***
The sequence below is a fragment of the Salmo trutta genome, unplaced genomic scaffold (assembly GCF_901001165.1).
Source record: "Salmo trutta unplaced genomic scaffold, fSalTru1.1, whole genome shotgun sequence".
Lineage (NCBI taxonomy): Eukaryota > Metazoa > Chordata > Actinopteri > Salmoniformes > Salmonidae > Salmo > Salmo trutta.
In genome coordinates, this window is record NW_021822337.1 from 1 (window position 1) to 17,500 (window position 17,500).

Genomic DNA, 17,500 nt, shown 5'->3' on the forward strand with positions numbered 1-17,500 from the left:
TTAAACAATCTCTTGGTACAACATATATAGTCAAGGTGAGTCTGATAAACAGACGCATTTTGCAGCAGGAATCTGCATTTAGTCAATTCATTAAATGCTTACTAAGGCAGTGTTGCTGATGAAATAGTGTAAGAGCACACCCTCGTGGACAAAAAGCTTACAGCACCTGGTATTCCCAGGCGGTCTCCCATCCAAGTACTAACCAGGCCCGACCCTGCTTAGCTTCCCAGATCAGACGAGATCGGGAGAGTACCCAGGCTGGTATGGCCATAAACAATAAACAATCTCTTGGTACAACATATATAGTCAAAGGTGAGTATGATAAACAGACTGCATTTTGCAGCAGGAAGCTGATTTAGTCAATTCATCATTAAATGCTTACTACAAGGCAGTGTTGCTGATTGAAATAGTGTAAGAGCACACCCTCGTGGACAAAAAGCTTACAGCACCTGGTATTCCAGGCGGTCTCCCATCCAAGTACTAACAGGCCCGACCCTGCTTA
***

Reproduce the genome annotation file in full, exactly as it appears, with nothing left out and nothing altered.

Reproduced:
The sequence below is a fragment of the Salmo trutta genome, unplaced genomic scaffold (assembly GCF_901001165.1).
Source record: "Salmo trutta unplaced genomic scaffold, fSalTru1.1, whole genome shotgun sequence".
Lineage (NCBI taxonomy): Eukaryota > Metazoa > Chordata > Actinopteri > Salmoniformes > Salmonidae > Salmo > Salmo trutta.
In genome coordinates, this window is record NW_021822337.1 from 1 (window position 1) to 17,500 (window position 17,500).

Genomic DNA, 17,500 nt, shown 5'->3' on the forward strand with positions numbered 1-17,500 from the left:
TTAAACAATCTCTTGGTACAACATATATAGTCAAGGTGAGTCTGATAAACAGACGCATTTTGCAGCAGGAATCTGCATTTAGTCAATTCATTAAATGCTTACTAAGGCAGTGTTGCTGATGAAATAGTGTAAGAGCACACCCTCGTGGACAAAAAGCTTACAGCACCTGGTATTCCCAGGCGGTCTCCCATCCAAGTACTAACCAGGCCCGACCCTGCTTAGCTTCCCAGATCAGACGAGATCGGGAGAGTACCCAGGCTGGTATGGCCATAAACAATAAACAATCTCTTGGTACAACATATATAGTCAAAGGTGAGTATGATAAACAGACTGCATTTTGCAGCAGGAAGCTGATTTAGTCAATTCATCATTAAATGCTTACTACAAGGCAGTGTTGCTGATTGAAATAGTGTAAGAGCACACCCTCGTGGACAAAAAGCTTACAGCACCTGGTATTCCAGGCGGTCTCCCATCCAAGTACTAACAGGCCCGACCCTGCTTA